Review of the Album: FU MANCHU The Return Of Tomorrow


Established in 1985, with their debut LP, No One Rides for Free, hitting the scene around ten years later, Fu Manchu stands as one of the revered pioneers of stoner rock.

Against all odds, they managed to sustain their energy and excellence until their most recent offering in 2018, Clone of the Universe. Due to various circumstances, it took until now for their much-anticipated follow-up album (aptly named The Return of Tomorrow) to come to fruition. Thankfully, the legendary band does not disappoint. The quartet delivers a compelling array of sun-drenched rock tunes (and even sprinkles in some softer pieces) to reinforce their dominance in the genre.

Still consisting of bassist Brad Davis, vocalist/guitarist Scott Hill, guitarist Bob Balch, and drummer Scott Reeder, Fu Manchu dared to explore new territories on The Return of Tomorrow by creating their first double album. As Hill explained:

“In my music listening experience, I tend to lean towards all heavy tunes or all mellow vibes. While some bands like to mix it up, I prefer a cohesive sound throughout. Therefore, we decided to produce a double album with 7 heavy, fuzzy tracks on one side and 6 mellower tracks on the other side, with each album running around 25-30 minutes. We don’t usually delve into mellow tones in Fu Manchu, but many of the riffs worked well minus the fuzz.”

This division works wonderfully to showcase each facet of the band’s artistry.

Given the band’s signature style, it is crucial that the album excels in its “heavy fuzz songs,” and for the most part, it accomplishes that. Despite resembling their renowned track “Evil Eye” a bit too closely, the lively riffs and rhythms of the opening track “Dehumanize” are undeniably infectious. Similarly, “Loch Ness Wrecking Machine” is more minimalistic yet irresistibly anthemic, featuring a killer guitar solo, while “(Time Is) Pulling You Under” is impressively intricate and unpredictable. Even the simpler and less captivating tracks like “Hands of the Zodiac” and “Roads of the Lowly” still pack a punch.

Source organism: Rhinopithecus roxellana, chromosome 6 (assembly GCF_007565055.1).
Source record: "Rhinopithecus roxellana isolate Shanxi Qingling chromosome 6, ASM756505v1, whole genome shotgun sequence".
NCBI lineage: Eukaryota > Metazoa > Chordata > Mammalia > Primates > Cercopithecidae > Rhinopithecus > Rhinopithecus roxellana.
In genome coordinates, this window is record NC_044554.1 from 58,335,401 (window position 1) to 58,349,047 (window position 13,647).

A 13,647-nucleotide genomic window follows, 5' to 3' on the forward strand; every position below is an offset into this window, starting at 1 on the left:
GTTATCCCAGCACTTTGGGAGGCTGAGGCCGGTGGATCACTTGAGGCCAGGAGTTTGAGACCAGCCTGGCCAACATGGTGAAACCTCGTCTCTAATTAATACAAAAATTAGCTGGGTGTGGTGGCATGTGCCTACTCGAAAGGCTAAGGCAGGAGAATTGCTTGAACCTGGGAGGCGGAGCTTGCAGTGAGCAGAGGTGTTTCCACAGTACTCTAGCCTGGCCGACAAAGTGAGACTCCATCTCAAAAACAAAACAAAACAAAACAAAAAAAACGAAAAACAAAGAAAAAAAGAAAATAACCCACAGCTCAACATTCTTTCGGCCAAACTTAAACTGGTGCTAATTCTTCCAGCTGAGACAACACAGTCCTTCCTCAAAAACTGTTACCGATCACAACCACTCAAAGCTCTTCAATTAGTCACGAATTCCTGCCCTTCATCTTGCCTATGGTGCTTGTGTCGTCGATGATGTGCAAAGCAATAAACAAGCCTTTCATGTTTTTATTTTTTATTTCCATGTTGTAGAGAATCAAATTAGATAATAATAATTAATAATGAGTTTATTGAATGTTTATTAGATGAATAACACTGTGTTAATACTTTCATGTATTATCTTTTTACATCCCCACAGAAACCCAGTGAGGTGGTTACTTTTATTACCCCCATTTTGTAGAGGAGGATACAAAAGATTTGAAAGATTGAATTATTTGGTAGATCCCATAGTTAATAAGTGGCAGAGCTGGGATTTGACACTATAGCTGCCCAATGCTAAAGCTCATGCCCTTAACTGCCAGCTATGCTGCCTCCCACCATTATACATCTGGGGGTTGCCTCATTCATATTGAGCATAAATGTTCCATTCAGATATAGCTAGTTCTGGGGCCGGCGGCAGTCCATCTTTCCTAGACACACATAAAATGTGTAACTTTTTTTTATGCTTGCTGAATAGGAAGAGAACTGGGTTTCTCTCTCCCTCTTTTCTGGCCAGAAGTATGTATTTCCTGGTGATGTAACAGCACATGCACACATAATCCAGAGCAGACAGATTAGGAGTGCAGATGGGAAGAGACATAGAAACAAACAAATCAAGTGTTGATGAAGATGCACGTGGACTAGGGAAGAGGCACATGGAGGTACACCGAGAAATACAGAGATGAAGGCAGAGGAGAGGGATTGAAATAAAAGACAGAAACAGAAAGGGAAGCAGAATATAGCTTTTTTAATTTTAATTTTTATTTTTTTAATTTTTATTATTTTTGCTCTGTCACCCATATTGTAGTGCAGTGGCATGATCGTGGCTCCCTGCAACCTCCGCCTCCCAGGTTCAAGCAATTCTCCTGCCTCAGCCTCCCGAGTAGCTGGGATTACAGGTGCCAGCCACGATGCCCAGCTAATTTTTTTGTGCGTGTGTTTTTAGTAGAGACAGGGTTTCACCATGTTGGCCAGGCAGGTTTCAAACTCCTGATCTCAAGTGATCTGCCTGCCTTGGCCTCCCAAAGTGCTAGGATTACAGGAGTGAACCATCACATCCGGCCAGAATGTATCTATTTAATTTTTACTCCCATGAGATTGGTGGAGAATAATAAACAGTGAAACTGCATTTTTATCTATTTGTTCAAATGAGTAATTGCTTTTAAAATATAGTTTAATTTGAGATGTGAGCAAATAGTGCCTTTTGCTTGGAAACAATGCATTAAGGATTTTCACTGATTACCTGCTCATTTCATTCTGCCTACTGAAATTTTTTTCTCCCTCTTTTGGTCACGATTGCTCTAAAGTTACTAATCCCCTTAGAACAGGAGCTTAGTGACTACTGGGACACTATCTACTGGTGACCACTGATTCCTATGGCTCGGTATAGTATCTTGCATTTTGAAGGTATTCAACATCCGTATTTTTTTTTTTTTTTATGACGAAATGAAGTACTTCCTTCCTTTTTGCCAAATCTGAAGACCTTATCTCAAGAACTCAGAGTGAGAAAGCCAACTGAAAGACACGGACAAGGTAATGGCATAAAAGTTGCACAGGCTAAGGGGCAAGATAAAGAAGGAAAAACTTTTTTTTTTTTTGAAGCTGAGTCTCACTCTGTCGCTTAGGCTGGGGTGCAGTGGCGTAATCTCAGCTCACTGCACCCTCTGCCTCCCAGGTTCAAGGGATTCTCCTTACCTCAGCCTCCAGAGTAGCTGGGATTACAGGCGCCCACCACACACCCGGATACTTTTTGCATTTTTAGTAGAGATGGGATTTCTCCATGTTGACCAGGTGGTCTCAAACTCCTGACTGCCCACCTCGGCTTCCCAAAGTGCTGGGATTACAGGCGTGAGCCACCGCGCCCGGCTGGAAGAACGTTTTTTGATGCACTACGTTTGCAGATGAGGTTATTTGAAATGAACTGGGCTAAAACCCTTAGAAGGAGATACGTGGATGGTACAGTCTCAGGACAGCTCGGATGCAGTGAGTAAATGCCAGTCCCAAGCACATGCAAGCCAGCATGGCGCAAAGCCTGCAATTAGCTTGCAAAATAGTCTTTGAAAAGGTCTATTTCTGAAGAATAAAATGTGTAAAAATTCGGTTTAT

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The mellower second half of the album arguably shines brighter due to its diversity and freshness. Particularly, the textures and effects on “Solar Baptized” are delightfully murky and psychedelic, flowing at a soothingly leisurely pace. Further on, “What I Need” introduces a beautifully gentle instrumental section halfway through, while the serene closing track “High Tide” unfolds as a spacey (and somewhat jazzy) jam reminiscent of the ‘70s works of Pink Floyd, Soft Machine, The Grateful Dead, and Camel.

The Return of Tomorrow emerges as a consistently exhilarating and praiseworthy record for any stoner rock group, let alone one that has been around for several decades. While not groundbreaking – and with some weaker tracks thrown in – it showcases Fu Manchu at the top of their game. Dividing the album into two distinctive styles was a wise and effective choice, even if there is some crossover that Fu Manchu may not have intended. Overall, it marks a delightful return and serves as a testament to the enduring creativity of Fu Manchu.


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